While the healthcare system in Canada is more efficient than the U.S. system, former Cigna executive Wendell Potter highlights two facets of Medicare our neighbor to the north should embrace.
Canada should make its universal health insurance system even more public, embracing Medicare's federal arrangement and prescription drug benefit, according to Potter's article for the Center for Public Integrity. The single-payer program for the elderly and disabled consistently scores higher on customer satisfaction surveys than private payers.
The Canadian Medicare program does not cover medications. But by offering prescription drug insurance for seniors, the program could reduce the use of and spending on nonpharmacy medical services. Along with an 8 percent drop in hospital visits, prescription drug insurance was linked to a 7 percent decrease in Medicare payments per person for inpatient services, according to an April study from the University of Illinois and Johns Hopkins University in Baltimore. It was also linked to a 12 percent decrease in inpatient charges per person.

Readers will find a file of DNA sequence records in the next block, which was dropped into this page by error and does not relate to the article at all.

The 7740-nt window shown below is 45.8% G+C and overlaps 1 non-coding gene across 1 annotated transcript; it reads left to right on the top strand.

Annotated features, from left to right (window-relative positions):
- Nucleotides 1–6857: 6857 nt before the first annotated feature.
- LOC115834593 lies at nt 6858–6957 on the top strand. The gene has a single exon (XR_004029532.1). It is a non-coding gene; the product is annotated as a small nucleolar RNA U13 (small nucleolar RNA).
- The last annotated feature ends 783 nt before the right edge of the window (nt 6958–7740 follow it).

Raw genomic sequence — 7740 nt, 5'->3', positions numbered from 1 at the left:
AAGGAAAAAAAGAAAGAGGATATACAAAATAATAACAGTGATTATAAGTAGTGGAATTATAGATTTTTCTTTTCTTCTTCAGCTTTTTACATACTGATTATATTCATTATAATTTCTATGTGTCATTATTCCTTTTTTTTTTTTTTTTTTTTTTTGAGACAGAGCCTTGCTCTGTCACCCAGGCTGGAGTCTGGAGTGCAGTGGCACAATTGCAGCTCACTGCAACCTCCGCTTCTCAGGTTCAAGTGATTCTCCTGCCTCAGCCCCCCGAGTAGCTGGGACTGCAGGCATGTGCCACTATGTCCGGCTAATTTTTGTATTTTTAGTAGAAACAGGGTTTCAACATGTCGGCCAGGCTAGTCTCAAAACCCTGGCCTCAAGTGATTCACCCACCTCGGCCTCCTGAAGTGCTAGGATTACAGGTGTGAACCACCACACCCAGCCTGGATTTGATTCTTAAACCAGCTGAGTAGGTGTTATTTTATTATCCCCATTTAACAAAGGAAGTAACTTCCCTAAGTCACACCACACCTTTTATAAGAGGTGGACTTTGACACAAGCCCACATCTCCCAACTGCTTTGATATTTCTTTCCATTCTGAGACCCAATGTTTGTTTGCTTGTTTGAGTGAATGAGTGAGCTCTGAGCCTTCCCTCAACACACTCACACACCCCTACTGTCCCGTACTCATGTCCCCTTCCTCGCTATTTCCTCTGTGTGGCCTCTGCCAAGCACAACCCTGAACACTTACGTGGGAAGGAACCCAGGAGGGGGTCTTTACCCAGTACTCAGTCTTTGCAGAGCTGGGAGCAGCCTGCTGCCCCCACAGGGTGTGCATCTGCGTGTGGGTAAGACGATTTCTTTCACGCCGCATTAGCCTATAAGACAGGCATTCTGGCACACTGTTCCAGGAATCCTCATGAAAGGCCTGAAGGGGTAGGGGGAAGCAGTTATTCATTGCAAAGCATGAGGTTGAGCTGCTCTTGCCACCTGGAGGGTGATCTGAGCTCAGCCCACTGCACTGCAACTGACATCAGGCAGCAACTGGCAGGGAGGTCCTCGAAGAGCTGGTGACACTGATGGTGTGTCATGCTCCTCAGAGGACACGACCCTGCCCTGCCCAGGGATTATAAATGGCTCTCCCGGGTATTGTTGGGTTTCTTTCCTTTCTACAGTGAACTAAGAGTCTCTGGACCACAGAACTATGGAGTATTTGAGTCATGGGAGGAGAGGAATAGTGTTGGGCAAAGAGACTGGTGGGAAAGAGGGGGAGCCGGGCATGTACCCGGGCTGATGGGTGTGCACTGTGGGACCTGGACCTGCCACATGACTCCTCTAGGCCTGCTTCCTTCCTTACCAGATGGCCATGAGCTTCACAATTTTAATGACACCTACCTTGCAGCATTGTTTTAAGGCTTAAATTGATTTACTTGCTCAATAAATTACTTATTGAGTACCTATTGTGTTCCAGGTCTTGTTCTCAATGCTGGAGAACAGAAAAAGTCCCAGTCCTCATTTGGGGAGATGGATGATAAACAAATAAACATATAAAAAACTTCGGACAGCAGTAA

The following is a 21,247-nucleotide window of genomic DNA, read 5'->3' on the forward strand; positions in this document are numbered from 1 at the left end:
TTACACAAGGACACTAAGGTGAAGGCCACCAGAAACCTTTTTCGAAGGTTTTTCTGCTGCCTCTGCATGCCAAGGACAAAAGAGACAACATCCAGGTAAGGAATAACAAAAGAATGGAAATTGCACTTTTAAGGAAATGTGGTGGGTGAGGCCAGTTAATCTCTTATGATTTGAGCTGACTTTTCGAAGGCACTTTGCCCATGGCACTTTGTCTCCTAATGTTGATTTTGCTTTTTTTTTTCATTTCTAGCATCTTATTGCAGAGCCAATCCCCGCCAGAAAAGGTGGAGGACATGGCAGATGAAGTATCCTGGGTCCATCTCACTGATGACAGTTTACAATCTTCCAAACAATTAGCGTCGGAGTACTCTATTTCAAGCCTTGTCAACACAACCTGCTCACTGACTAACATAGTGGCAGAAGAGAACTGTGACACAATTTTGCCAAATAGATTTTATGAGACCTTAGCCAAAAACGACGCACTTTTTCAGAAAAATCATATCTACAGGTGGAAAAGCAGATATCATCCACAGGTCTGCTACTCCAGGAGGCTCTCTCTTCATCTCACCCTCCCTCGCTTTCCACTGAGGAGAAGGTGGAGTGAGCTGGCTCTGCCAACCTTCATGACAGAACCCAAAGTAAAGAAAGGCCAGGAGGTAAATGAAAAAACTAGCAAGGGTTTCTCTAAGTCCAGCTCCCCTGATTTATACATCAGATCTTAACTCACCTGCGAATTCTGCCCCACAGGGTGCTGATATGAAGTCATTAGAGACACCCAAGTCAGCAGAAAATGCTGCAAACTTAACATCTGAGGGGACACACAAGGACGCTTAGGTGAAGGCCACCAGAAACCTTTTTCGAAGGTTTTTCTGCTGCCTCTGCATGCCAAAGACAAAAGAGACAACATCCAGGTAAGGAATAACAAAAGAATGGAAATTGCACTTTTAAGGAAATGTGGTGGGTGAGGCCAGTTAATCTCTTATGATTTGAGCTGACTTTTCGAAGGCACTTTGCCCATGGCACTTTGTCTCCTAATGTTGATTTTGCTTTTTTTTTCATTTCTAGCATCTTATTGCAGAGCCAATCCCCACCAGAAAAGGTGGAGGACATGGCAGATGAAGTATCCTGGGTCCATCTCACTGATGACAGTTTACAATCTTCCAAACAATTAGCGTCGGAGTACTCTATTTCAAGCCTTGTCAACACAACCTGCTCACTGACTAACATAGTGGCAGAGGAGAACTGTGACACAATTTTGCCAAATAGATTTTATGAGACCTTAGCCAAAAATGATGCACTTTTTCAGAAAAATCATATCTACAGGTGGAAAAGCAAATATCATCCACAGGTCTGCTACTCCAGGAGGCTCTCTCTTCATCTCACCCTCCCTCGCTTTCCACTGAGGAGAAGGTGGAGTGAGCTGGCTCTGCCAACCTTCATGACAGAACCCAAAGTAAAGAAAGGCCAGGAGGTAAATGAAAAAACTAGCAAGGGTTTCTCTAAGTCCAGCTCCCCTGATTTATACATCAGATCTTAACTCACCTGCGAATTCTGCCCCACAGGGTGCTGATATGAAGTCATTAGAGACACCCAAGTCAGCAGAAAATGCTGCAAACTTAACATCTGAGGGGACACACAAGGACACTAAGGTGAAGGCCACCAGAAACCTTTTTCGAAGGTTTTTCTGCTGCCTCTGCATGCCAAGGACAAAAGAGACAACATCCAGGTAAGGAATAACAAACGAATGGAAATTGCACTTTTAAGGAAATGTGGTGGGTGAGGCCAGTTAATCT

Private insurers in the United States also would be wise to emulate Medicare's Part D program. Insurers can attract and retain members by including prescription benefits in their exchange plan offerings, given more than half of Americans take at least one prescription a year and prescriptions account for more than 10 percent of medical spending, FierceHealthPayer previously reported.
Potter also highlighted the fact that under Medicare's federal arrangement, benefits and services remain consistent from state to state. However, the Canadian Medicare program has broad latitude in administering benefits and services, which results in different consumer experiences across provinces.
Experts from Canada, Denmark and other countries have maintained that a U.S. Medicare-for-all system would alleviate high administrative cost. In Canada, administrative costs average 1.3 percent, well below the average 31 percent for the U.S. healthcare system, Danielle Martin, M.D., vice president of medical affairs and health system solutions at Women's College Hospital in Toronto, Canada, told the Subcommittee on Primary Health and Aging last month. Martin also addressed U.S. concerns about socialized medicine, explaining that in Canada, insurance is public and hospitals and providers are private entities.
To learn more:
- read the Center for Public Integrity article